SCIENTISTS in Glasgow and Edinburgh revealed major medical developments that could help in the treatment of asthma, cancer and other diseases – but if you a reading this over breakfast you may wish to avert your eyes, as one of the new areas of study involves worms.

Researchers from both Glasgow and Edinburgh are involved in a massive Dutch-led international collaboration that is tackling asthma, and announced the news yesterday.

Over the past 50 to 70 years, the number of children with an allergic condition, including asthma, has increased alarmingly and currently about one in 10 school-age children in Europe has the disease,

Dr Hermelijn Smits from the Leiden University Medical Center in the Netherlands said: “That is a problem, because asthma has a big impact on your life and increases the chance of other lung problems later in life.”

In Scotland, consortium researchers from the Universities of Glasgow and Edinburgh will study the potential benefits of molecules derived from parasitic worms.

Dr Rick Maizels, from the University of Glasgow Wellcome Centre for Molecular Parasitology, said: “Parasites have evolved over millions of years with sophisticated means of dampening immune reactions, so they may form an ideal source of new and natural products that can prevent allergy and asthma.”

Dr Henry McSorley, from the Medical Research Council Centre for Inflammation Research at the University of Edinburgh, said: “With new genomic information available, along with new techniques for the production of parasite molecules in the lab, we can finally test individual parasite products, with potential for direct development into novel medicines to combat asthma.”

The consortium is called A World Without Asthma (AWWA) and is the first to be launched within the Lung Foundation Netherlands: Accelerate funding programme.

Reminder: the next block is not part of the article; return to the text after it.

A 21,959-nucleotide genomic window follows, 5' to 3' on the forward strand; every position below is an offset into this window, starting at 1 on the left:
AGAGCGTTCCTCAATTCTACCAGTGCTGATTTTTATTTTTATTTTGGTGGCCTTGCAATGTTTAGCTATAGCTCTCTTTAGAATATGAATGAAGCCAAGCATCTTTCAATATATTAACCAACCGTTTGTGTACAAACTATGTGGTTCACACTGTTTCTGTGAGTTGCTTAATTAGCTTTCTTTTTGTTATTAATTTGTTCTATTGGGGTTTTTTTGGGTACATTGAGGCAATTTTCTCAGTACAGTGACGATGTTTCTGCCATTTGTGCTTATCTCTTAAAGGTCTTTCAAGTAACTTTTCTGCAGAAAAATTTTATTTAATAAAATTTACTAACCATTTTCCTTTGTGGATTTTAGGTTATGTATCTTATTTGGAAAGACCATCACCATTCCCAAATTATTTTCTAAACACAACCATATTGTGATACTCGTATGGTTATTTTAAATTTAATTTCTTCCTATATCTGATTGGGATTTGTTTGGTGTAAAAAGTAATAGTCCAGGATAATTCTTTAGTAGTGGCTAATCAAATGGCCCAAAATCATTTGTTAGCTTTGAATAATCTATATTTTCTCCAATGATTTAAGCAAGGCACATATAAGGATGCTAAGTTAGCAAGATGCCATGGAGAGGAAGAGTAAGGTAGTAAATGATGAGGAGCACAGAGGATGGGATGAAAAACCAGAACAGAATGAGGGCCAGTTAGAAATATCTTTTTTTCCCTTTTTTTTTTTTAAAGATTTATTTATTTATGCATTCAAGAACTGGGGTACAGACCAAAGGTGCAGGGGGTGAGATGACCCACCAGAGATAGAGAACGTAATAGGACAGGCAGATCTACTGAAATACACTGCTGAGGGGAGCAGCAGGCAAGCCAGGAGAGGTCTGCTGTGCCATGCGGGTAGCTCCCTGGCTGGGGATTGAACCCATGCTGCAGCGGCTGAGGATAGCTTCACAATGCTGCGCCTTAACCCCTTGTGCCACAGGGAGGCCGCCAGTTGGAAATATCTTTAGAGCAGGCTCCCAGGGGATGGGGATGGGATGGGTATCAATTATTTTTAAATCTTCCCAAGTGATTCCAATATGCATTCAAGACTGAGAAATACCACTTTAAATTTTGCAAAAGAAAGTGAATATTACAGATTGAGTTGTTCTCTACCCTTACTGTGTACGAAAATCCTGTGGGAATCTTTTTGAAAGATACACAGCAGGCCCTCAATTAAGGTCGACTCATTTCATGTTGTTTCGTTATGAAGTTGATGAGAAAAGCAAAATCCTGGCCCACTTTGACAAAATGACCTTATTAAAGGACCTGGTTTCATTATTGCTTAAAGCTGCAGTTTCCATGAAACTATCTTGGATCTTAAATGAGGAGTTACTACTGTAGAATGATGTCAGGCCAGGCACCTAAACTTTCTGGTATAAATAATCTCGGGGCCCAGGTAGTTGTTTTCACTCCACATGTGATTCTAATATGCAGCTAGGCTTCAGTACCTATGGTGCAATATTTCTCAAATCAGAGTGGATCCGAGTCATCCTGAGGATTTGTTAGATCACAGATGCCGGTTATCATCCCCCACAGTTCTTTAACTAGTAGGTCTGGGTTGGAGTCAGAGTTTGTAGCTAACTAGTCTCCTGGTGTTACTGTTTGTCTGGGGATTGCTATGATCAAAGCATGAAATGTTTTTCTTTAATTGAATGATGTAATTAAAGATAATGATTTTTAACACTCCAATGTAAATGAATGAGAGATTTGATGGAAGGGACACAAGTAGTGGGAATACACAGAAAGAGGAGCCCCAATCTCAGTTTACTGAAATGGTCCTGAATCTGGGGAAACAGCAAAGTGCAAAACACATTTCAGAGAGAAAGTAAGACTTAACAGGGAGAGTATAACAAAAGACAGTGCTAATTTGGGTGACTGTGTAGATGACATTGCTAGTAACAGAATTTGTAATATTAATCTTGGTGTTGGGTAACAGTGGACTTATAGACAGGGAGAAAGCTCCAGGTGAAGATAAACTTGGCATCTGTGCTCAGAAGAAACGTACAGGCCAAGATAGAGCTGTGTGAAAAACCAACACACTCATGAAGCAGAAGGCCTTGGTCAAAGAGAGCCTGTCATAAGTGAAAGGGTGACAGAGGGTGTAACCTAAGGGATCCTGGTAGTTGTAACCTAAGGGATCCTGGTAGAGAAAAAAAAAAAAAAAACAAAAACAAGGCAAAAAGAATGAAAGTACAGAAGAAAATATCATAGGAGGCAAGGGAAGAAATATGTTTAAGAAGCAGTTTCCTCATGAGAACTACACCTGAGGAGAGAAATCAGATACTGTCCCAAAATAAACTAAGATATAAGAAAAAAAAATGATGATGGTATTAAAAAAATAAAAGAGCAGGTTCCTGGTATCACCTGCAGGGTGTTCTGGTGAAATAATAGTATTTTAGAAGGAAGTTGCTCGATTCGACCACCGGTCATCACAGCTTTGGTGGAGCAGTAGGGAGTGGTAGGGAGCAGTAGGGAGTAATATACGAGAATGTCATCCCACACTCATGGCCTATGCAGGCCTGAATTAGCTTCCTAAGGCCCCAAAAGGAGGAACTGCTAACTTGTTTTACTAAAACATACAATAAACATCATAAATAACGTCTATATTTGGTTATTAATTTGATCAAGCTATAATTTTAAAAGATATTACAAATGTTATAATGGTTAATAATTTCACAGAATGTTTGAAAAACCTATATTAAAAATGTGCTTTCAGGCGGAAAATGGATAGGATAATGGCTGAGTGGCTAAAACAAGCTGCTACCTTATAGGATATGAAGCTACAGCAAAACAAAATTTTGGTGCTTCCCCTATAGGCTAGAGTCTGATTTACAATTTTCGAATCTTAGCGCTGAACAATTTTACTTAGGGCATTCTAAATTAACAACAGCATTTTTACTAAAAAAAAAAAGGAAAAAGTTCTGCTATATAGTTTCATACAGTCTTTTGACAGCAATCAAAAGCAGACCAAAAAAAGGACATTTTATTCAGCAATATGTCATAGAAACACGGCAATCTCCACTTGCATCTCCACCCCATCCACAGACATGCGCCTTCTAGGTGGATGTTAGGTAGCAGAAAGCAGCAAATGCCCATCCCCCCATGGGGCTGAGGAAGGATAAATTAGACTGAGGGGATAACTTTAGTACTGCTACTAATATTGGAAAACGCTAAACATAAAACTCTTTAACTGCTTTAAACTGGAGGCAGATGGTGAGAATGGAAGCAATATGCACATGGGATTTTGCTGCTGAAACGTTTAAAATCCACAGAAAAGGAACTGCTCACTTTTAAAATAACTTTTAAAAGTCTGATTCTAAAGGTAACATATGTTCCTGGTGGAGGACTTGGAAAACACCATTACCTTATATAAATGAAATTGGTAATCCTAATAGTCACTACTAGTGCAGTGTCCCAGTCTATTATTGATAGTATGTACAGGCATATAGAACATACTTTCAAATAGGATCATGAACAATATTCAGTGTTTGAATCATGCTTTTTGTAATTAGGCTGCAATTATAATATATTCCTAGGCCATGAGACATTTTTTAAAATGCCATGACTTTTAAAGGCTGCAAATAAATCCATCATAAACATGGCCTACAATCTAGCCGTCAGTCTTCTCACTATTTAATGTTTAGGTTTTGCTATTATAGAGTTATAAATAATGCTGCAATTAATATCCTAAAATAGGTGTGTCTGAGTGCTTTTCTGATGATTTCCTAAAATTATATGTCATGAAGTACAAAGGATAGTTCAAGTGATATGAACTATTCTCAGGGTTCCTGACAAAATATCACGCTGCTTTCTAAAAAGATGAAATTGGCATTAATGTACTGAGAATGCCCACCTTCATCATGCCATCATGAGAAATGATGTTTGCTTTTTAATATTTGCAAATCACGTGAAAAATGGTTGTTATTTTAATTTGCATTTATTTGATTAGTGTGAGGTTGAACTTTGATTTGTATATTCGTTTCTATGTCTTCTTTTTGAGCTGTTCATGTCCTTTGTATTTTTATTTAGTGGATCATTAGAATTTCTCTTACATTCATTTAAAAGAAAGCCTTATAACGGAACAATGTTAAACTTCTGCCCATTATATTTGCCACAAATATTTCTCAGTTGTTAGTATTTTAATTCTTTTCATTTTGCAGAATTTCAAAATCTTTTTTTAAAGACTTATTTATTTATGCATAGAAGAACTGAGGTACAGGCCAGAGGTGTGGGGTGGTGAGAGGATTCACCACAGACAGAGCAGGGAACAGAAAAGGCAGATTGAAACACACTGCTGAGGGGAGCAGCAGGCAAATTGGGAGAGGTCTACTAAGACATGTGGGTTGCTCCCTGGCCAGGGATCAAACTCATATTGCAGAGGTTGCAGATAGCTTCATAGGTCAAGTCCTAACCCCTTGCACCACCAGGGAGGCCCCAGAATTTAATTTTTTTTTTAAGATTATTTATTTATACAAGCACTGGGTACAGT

Its aim is to search for novel approaches to help eliminate this lung disease from the world.

Research will focus on the exploitation of commensals – “beneficial”

micro-organisms that live in and around our body. In pursuit of its goal, the consortium is examining our modern lifestyles, a potential

major cause of asthma.

Dr Smits explained: “We know from research that children who grow up on a farm suffer much less from allergies and asthma than children who grow up in the city.

“This probably has to do with the exposure to a larger group of commensals: beneficial micro-organisms that roam around in the environment and our close proximity. A higher diversity and abundancy of commensals in and around our body will substantially improve the education of our immune system. It learns to

become unresponsive to harmless substances from the environment.”

Meanwhile in Edinburgh it was revealed that fresh insights into key hormones found in commonly prescribed medicines are providing further understanding of the side effects they can have.

The study in immune cells may help to explain why some people develop resistance to these drugs, which have powerful anti-inflammatory


Its findings are significant because glucocorticoid hormones – more commonly known as steroids – are also found naturally in the body and regulate its response to stress.

The research also improves understanding of the benefits of the drugs, which are used to treat a wide range of immune-linked conditions including asthma, eczema and cancers.

Glucocorticoids are safe to use and widely prescribed but some people develop side effects that limit their


Professor Wendy Bickmore, director of the MRC Human Genetics Unit at Edinburgh University, said: “These exciting results are a step change in how we understand the effect of glucocorticoids, which are safe drugs but have side effects in some people.

“Our next steps are to analyse whether these same changes can be detected in cells from patients who are taking glucocorticoids.”